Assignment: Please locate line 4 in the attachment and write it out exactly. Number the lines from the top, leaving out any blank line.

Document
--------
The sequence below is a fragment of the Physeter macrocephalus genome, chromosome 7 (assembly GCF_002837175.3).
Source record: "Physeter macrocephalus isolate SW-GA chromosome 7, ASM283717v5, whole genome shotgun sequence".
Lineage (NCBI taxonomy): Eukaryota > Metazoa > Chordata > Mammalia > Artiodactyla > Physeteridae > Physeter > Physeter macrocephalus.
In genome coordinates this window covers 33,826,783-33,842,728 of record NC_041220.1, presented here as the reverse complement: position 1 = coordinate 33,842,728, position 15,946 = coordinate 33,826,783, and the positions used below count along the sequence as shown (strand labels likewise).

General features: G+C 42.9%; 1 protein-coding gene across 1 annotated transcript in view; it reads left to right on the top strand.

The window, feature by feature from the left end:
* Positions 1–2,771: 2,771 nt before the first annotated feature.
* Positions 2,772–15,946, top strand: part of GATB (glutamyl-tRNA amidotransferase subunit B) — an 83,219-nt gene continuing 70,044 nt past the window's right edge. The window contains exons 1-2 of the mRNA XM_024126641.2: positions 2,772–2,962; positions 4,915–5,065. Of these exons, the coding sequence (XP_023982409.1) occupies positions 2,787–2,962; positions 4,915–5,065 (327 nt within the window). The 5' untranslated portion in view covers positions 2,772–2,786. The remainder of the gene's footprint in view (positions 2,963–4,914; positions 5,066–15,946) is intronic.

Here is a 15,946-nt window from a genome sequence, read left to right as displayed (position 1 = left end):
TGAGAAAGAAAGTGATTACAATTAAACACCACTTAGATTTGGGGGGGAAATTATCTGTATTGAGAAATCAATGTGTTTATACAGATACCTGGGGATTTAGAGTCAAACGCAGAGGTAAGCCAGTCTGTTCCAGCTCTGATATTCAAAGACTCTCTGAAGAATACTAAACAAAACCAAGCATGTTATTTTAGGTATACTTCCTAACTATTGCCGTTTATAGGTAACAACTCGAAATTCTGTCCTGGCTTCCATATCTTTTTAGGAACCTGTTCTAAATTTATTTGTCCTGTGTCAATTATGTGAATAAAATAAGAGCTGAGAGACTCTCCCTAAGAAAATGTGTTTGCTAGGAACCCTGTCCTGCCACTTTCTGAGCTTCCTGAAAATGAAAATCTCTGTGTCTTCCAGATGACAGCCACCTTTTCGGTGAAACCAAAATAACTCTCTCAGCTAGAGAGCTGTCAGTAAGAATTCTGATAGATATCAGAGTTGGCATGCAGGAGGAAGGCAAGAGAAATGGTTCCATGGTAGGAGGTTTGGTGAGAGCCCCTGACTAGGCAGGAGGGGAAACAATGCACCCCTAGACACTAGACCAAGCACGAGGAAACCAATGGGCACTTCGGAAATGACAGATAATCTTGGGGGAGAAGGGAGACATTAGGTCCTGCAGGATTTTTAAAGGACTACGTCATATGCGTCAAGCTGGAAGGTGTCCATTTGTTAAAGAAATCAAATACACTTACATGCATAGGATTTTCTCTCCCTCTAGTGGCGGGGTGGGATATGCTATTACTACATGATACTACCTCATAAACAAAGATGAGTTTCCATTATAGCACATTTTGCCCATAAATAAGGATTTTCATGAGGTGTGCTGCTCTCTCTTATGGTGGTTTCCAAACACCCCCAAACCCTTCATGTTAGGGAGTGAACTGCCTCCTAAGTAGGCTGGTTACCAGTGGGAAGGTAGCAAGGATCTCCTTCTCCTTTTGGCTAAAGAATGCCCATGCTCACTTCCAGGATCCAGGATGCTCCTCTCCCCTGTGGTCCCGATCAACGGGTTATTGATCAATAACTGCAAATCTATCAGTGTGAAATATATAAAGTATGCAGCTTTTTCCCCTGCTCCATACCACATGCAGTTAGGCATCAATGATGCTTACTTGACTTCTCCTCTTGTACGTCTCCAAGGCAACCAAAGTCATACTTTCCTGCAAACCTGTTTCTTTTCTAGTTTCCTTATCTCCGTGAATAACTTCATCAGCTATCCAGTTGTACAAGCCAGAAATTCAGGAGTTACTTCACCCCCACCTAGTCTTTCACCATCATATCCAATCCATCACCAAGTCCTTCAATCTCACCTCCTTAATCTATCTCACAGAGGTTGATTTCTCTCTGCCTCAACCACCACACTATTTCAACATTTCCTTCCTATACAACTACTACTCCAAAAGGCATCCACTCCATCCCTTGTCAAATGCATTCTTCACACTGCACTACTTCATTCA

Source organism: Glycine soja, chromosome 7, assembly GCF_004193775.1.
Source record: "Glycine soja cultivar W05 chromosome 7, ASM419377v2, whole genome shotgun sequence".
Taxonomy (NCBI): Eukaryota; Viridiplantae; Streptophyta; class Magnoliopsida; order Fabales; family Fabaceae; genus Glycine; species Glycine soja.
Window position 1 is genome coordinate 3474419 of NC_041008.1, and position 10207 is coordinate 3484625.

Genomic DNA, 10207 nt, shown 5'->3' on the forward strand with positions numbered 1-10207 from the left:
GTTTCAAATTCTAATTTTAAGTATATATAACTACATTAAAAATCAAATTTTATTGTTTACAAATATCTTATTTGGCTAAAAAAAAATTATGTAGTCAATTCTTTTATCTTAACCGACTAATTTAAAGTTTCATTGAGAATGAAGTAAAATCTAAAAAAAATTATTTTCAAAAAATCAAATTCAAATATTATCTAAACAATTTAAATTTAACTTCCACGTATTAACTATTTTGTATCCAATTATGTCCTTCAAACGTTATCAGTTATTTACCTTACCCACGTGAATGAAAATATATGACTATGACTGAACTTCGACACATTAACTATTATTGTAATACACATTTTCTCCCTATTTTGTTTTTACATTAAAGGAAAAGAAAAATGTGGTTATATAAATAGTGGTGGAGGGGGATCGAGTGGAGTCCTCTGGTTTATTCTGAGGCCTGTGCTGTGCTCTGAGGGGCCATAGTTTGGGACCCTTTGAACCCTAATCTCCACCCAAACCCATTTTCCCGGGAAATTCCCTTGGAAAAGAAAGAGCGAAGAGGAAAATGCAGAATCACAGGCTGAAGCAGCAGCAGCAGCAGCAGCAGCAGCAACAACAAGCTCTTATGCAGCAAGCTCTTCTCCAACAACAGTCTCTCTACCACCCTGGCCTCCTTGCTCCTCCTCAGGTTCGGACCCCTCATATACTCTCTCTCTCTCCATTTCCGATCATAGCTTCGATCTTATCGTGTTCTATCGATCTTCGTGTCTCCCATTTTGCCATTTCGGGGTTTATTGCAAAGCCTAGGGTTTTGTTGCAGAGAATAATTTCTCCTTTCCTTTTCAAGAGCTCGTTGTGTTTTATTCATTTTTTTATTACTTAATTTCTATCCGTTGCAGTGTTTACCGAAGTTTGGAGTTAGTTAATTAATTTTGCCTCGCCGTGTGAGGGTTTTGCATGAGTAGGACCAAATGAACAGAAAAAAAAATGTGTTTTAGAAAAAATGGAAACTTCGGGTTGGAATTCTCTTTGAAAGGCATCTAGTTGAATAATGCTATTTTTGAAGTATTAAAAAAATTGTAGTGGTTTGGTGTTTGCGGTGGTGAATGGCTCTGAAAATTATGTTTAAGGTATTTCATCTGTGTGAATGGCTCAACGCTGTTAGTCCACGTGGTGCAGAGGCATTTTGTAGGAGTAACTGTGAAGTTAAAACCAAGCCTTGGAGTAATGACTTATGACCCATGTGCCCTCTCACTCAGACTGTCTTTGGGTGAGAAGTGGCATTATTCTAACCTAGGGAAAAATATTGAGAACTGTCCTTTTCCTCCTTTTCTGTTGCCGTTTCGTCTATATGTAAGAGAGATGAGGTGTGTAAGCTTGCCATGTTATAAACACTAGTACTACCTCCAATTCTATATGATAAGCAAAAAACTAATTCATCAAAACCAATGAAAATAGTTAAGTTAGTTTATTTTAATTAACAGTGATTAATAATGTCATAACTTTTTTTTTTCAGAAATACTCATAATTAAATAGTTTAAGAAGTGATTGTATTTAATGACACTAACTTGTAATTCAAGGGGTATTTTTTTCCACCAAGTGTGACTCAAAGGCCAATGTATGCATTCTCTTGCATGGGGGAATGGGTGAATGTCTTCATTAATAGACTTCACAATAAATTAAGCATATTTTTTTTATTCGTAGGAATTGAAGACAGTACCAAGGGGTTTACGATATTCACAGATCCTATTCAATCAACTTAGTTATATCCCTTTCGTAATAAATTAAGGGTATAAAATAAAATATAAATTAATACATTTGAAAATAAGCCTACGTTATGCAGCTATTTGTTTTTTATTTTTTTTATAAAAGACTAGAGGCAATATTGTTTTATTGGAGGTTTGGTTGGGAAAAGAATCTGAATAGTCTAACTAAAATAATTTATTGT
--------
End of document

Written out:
In genome coordinates this window covers 33,826,783-33,842,728 of record NC_041220.1, presented here as the reverse complement: position 1 = coordinate 33,842,728, position 15,946 = coordinate 33,826,783, and the positions used below count along the sequence as shown (strand labels likewise).